The mask layer 129 may be replaced by any another type of layer so long as it will not be eroded by a mixture solution of fluoric acid and nitric acid that is employed as an etchant for Si of the substrate 120. By way of example, a film of silicon nitride may be used. If the lens surface to be fabricated has the small radius of curvature, it is possible for the resist film 126 to serve as a mask.

Next, the Si wafer is subjected to pseudo-isotropic etching using a mixture solution of fluoric acid, nitric acid and acetic acid, that is an etchant for Si, thereby forming a recess 127 defined by etch profile in a position corresponding to each opening 127 of the mask layer 129, as shown in FIG. 12g. At this time, the mixing ratio of the etchant is so selected as to present the relatively large difference in etch rates dependent on the directions of Si crystal axes. The preferable mixing ratio for a mixture solution of fluoric acid, nitric acid and acetic acid is given by 0.5:4.5:3 in volume ratio, for example. Note that other mixing ratios such as 0.2:4.8:3 or 2:3:3 are also available.

By using any mixing ratio that makes etch rates different dependent on the directions of crystal axes, the recess 130 formed in the substrate 120 presents the etch profile defined such that the peripheral portion of the recess has a nearly square opening, the central portion thereof is spherical, and the peripheral portion thereof has a non-spherical surface with its curvature gradually decreasing in the depthwise direction relative to the curvature of the spherical central portion, as shown in FIGS. 14a and 14b. The peripheral portion of the recess is also so defined in its horizontal section that the nearly square shape at the opening gradually transits to the circular shape at the central portion. The reason is as follows.

FIG. 15 shows the crystal structure of the Si single crystal wafer constituting the substrate 120, and three crystal surfaces (100), (110), (111). Etch rates of the wafer in the directions perpendicular to the respective crystal surfaces are given in the order of (100)>(111)>(110). In this specification, those directions perpendicular to the respective crystal surfaces are referred to as the directions of crystal axes. The difference in etch rates dependent on the directions of crystal axes is increased, as the content of fluoric acid in the etchant is reduced, and vice versa. Also, the higher the etching temperature, the smaller the difference in etch rates.

Since the surface orientation of the wafer constituting the substrate 120 is given by the (100) surface in this embodiment, as mentioned above, the arrangement of crystal surfaces shown in FIG. 15 results in that the (100) and (110) surfaces extending orthogonally to the horizontal obverse (100) surface are located alternately with circumferential intervals of 45 as illustrated in the plan view of FIG. 14a. At the opening peripheral portion of the recess in the substrate surface, therefore, the etch rate in the direction of (100) surface is higher than that in the direction of (110) surface, so that the opening shape becomes nearly square.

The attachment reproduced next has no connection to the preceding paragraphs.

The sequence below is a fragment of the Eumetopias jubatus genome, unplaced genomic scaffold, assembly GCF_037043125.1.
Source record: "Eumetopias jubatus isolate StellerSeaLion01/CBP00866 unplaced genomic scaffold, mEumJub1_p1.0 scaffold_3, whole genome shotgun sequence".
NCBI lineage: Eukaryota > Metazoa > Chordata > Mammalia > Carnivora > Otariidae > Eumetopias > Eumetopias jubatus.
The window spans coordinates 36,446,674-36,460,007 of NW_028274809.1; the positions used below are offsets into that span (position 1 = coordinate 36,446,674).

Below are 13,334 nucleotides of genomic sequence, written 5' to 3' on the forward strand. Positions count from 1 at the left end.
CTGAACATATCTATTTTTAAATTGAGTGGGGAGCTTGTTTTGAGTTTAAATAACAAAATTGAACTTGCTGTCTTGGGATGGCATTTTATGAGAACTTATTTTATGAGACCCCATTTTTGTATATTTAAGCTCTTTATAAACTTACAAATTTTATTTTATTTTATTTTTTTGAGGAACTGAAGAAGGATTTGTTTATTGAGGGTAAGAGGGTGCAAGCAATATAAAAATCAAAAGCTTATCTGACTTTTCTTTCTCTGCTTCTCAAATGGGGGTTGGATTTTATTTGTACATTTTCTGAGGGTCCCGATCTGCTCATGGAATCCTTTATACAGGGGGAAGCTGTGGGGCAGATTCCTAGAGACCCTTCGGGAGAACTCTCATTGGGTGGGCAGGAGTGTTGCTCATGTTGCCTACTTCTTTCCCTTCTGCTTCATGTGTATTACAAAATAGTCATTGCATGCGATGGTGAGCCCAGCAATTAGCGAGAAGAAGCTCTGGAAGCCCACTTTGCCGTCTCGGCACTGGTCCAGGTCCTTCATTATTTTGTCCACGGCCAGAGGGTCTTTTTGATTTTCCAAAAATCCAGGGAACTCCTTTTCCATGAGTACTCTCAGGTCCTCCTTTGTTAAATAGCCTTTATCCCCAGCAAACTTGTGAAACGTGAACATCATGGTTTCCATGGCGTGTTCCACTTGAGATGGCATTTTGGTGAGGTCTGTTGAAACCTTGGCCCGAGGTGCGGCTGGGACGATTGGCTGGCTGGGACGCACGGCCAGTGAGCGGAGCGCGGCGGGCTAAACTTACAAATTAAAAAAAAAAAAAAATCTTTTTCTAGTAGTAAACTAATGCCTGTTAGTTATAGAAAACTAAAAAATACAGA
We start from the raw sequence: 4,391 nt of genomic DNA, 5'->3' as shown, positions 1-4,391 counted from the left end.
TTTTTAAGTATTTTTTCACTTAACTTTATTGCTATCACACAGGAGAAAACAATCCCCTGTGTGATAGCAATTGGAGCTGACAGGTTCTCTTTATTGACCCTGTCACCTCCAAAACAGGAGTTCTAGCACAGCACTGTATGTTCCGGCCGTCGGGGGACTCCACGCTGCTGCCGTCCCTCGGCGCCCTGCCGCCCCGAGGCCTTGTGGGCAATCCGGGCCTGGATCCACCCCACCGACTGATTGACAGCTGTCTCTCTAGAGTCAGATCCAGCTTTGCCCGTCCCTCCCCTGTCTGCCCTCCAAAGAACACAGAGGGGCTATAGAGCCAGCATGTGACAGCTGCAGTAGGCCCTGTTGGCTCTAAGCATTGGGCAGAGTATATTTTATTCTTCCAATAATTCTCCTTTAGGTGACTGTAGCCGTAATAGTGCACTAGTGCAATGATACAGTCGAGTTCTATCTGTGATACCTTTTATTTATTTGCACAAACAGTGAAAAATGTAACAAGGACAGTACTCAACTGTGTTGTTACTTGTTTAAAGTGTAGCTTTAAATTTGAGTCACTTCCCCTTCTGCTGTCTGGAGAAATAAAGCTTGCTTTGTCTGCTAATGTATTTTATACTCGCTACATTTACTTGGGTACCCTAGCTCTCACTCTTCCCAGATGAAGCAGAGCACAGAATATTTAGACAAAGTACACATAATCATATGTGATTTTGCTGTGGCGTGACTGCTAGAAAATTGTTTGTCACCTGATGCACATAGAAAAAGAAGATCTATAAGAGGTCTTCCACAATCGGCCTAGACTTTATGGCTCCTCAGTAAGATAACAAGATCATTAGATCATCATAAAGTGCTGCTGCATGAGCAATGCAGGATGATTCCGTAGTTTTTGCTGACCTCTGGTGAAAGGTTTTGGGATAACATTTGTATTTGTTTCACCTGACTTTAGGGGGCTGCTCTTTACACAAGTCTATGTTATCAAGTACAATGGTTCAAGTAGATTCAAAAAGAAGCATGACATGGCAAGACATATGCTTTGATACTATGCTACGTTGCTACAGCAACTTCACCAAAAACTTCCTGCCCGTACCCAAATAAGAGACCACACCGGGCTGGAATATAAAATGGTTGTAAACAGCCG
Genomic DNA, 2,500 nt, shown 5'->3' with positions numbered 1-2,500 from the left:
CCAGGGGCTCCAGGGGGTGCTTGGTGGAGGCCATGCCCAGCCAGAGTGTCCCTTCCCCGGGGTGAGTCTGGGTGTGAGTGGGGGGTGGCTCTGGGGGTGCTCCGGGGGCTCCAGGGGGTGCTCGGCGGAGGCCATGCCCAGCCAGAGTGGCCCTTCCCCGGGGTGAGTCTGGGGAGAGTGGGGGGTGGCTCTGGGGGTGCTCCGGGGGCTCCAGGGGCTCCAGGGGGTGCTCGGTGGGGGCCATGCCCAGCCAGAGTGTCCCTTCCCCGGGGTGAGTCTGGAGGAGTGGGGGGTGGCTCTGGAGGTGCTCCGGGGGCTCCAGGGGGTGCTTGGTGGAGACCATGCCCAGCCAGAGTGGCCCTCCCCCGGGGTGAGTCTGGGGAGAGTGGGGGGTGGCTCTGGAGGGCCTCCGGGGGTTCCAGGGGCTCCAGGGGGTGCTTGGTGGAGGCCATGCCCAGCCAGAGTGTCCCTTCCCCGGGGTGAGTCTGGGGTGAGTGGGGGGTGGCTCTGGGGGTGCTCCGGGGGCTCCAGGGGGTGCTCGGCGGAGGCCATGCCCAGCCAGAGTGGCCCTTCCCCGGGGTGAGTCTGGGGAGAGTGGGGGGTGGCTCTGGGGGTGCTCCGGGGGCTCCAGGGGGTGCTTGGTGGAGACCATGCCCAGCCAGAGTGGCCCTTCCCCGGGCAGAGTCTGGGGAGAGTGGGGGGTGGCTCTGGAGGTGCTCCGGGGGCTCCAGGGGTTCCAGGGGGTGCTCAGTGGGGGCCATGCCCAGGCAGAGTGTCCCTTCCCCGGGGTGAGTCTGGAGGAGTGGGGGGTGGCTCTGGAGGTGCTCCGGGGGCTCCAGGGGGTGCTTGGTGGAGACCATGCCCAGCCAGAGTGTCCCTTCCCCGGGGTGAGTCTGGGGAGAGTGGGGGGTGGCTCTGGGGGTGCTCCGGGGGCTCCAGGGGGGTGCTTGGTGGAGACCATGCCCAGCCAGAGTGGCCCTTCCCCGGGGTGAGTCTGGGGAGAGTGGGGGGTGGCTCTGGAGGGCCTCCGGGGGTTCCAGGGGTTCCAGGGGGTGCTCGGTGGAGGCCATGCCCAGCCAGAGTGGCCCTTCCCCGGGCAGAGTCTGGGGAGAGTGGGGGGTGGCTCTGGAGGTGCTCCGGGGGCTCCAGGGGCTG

On the contrary, the shape of the recess 130 in the depthwise direction is deviated from a spherical surface by the degree that corresponds to the difference in etch rates between the depthwise direction of the (100) surface and the horizontal direction of the (110) surface. More specifically, as shown in FIG. 16, the opening peripheral portion of the recess is subjected to an etch rate V1 in the direction of (100) or (110) surface, the bottom portion thereof is subjected to an etch rate V2 in the direction of (100) surface, and the intermediate portion thereof is subjected to a resultant etch rate V3 of both the etch rates V1 and V2. As a result, the region near the bottom or central portion of the recess has a spherical surface that is delimited by the etch rate V2 in the direction of (100) surface. On the other hand, in the intermediate region ranging from the opening portion to the bottom portion of the recess, since the etch rate is given by the resultant etch rate V3, the curvature does not become constant, and hence that region has a non-spherical shape with its curvature different from that of the bottom spherical surface. At this time, with the etch rates being in order of (100)>(110), the section as viewed in the direction of (110) surface is in the form of a relatively deep hole extending longer in the depthwise direction, and has a non-spherical surface which has the smaller curvature in at least partial region thereof than that of the bottom spherical surface. Meanwhile, the section taken along the direction of (100) surface has the same curvature as that of the central spherical surface because of (100)=(100) in horizontal and vertical etch rates. Thus, the horizontal section of the recess 130 gradually transits from the nearly square shape at the opening portion to the circular shape at the central portion.